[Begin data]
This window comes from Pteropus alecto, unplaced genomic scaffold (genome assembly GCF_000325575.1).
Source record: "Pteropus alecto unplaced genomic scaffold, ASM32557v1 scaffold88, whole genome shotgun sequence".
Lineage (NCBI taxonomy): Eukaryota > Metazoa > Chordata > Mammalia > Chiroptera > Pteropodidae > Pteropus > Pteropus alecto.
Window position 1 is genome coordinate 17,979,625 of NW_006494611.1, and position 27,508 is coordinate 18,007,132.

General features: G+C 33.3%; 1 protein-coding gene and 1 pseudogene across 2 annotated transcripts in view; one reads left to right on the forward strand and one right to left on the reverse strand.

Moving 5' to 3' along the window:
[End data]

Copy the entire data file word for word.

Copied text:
This window comes from Pteropus alecto, unplaced genomic scaffold (genome assembly GCF_000325575.1).
Source record: "Pteropus alecto unplaced genomic scaffold, ASM32557v1 scaffold88, whole genome shotgun sequence".
Lineage (NCBI taxonomy): Eukaryota > Metazoa > Chordata > Mammalia > Chiroptera > Pteropodidae > Pteropus > Pteropus alecto.
Window position 1 is genome coordinate 17,979,625 of NW_006494611.1, and position 27,508 is coordinate 18,007,132.

General features: G+C 33.3%; 1 protein-coding gene and 1 pseudogene across 2 annotated transcripts in view; one reads left to right on the forward strand and one right to left on the reverse strand.

Moving 5' to 3' along the window: